From their debut “Living Large” (1987) to “Big Tyme,” (1989) “Peaceful Journey” (1991) to Nuttin’ but Love,” (1994) essential energetic gems lived within in them all. Novelty rap that afforded a large lineage of hits including “The Overweight Lover’s in the House”-etching the inception of one of the greatest monikers into existence-“Somebody For Me,” “Mr. Big Stuff,” “Black Coffee,” and the brilliantly forthright and sublime “Nuttin’ But Love” and “Is It Good To You.” Furthermore, probably my two favorites: “Gyrlz, They Love Me,” which set forth the blueprint, over an organically drumming score, for the heavyset to sprinkle on themselves larger-than-life allurement and obtain Don Juan-insignia, and “Now That We Found Love,” which saw him blend red-blooded funk with Jack Swing’s orchestrator Riley, Aaron Hall and the timeless, sampled cultivating of the O’Jays to craft a supersonic showpiece that leaves you without choice but to groove, rumble and twist into a good place.
A transcendent place Heavy D was able not only to spring words over, but orchestrate for others to do the same. His work behind the boards was certainly also worthy of acclaim, as his chest box of credits included stunningly beautiful inclusions onto revered (by me at least) soul albums like Anthony Hamilton’s “The Point of It All” and Carl Thomas’ “Emotional,” as well as orchestrating the slithering guitar picking for Jay-Z’s 2002 “Guns & Roses,” co-starring Lenny Kravitz, and score for Jay’s former right-hand man, Beanie Sigel, on “Feel it in the Air,” the stirring admission of paranoia over a grief-stricken backdrop that intertwines with a shimmering sax to duplicate as easily one of my favorite numbers of the 2000s.
Be that as it may, Heavy D’s magnetism was simply not fit to be confined in one realm, as he’d spread the dynamism widespread throughout film. He played the brisk, spinning and positively vibrant auteur of “doing what you want to do” with the “In Living Color” theme song; humorous, regulating doorman to Biggie-who benefited the most from “The Overweight Lover MC” laying forth a stencil for big philanderers, as well as Heavy D introducing Biggie’s Bad Boy head honcho Sean “Diddy” Combs to Harrell; Combs’ first foot into the industry door-and his epic “One More Chance” house party; and leaned on overriding likableness to role-playing in Living Single (where he had a recurring role as “Regine’s” on-again, off-again beau, Darryl), A Different World, Roc, Boston Public, along the side of movies like Big Trouble and the Eddie Murphy and Martin Lawrence-starring Life.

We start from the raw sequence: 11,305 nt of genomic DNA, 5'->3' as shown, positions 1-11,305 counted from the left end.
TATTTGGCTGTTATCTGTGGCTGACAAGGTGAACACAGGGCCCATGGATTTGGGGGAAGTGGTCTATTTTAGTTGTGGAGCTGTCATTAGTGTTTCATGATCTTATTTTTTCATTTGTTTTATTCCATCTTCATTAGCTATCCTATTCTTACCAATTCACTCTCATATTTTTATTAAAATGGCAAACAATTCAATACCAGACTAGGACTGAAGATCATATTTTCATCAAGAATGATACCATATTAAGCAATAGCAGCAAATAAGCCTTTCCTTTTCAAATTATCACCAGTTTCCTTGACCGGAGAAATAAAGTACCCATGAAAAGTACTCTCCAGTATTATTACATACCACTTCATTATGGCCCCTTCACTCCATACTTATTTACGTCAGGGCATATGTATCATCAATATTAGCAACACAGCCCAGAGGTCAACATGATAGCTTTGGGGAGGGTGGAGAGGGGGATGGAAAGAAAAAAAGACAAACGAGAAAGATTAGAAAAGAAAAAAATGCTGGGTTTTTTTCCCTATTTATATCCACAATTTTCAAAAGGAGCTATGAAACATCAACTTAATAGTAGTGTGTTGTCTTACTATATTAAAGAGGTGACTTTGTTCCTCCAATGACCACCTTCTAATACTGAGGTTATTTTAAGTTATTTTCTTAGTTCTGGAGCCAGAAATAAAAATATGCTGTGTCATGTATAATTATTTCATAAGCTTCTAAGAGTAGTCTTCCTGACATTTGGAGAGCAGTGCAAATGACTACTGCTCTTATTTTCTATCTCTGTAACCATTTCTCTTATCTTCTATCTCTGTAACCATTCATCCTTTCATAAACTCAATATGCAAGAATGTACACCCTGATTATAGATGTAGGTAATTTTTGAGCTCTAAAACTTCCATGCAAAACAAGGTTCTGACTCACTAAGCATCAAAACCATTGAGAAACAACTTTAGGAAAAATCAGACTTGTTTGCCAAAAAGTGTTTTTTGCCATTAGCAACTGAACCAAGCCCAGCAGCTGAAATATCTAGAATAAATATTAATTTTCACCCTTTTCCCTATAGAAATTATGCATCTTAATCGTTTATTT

Less than a week ago, I smirked at his surprise courthouse guard inclusion in the Brett Ratner-produced Tower Heist (Random Fact: Ratner also directed Heavy D and the Boyz’ “Nuttin’ But Love” video), as with that alongside a recent guest spot on Law and Order: Special Victims Unit in late September and his first live performance in 15 years during the 2011 BET Hip-Hop Awards, a more-than-deserve comeback seemed on the horizon; making the Tuesday’s tragic unveiling all the more shocking.
His passing becoming as heart-rendering for his fans as it is knowing that a younger generation probably was just introduced to him during his show-closing performance at the aforementioned celebration of Hip-Hop. Leaving on stage a sample spread of his influential repertoire, however, he also left a lasting message for all with the same commanding, party-jumping positivity and optimism while introducing himself with the kickin’ “Uptown Crew“: BE INSPIRED!
Just as Heavy D was during a career that, in turn, instilled a prevailing need for similar earnestness that we’re better off for witnessing. Rest in Power, Heavy D, “I got nothing but love for you.”